Like all mental illnesses, a personality disorder disrupts a person’s life. Patients must meet several criteria before they receive a diagnosis of this kind. The psychologist must see deeply embedded behavior patterns that show that the patient’s perceptions, actions, thoughts, and relations with others are severely distorted.

Personality disorders tend to present in the teenage years, and symptoms continue well into adulthood. By middle age, the signs of the disease tend to be less evident than before.

Postpartum Issues

The Behavioral Health Clinic is proud to provide services for men and women in Wisconsin who may be struggling with Postpartum Depression, Perinatal Mood and Anxiety Disorders, pregnancy/infant loss, infertility, birthing or pregnancy related trauma, and parenting stress.

Many of our providers are breastfeeding friendly and available to help support you through the unique stressors associated with your reproductive health.

Postpartum and Perinatal Mood/Anxiety Disorders & Parenting Providers 

Dr. Stacy Stefaniak Luther (Postpartum and Perinatal Mood/Anxiety, Parenting), Erinn McCabe (Parenting), Dr. Shannon Schaefer (Parenting) 

What is PTSD?

Post-traumatic Stress Disorder (PTSD) is a mental health condition that people sometimes develop in response to a traumatic event. The disorder often causes symptoms such as avoidance, intrusive thoughts, and flashbacks.

Unfortunately, some people who live with PTSD think that they can never recover from their symptoms because they cannot erase the trauma. Behavioral Health Clinic wants any such person to know that there is hope. Mental health care providers can help you reduce symptoms of PTSD or even make a full recovery.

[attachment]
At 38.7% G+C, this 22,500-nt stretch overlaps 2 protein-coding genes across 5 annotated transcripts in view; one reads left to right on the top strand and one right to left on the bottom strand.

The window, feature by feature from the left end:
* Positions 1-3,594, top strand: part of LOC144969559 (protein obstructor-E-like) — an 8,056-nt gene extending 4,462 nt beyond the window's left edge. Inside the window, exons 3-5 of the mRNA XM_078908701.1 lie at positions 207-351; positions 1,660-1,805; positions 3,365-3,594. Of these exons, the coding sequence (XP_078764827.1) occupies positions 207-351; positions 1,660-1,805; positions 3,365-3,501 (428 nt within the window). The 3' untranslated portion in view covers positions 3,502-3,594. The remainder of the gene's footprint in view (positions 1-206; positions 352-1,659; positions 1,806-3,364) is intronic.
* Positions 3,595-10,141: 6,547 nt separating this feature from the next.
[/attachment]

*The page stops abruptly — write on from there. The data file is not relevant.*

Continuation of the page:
Understanding Self-Esteem

Self-esteem refers to how much confidence someone has in their own worth or abilities. It has an effect on everything we do in our lives and how we relate to others.

Self esteem affects our thoughts, but also how we act. As an example, someone with low self esteem may not believe they are good enough for an opportunity and therefore might not even try for it, even if they could actually achieve it.

The well-known Maslow’s hierarchy of needs places self-esteem at the center of what drives humans along with things such as having enough food, safety, and even love.

Self esteem goes up and down throughout anyone’s life. It does not change quickly however but as a result of an ongoing internal monologue about a person’s sense of self worth.

Improving self esteem takes time and effort. In some cases, individuals may have unusually high self esteem which can also be unhealthy and might indicate a narcissistic personality disorder. Those with low self esteem can suffer from other issues such as depression.

What is Stress Management

Like anger, stress is a normal part of even the healthiest person. It can, however, become so intense that it interferes with someone’s quality of life. Patients with an unhealthy amount of stress need to learn coping mechanisms via an intervention commonly referred to as “stress management.”

Stress in our Lives

While stigmatized, stress is natural and even useful. After all, having a stress reaction to an attacking animal served our earliest ancestors well. Today, we do not face the same dangers as ancient humans, but we still have many of the same psychological responses, including stress.

Stress today is triggered by things such as relationships, jobs, or money. Stress can also occur in highly traumatic environments such as war, first serving to protect the individual but then, in some cases, leading to mental disorders such as PTSD.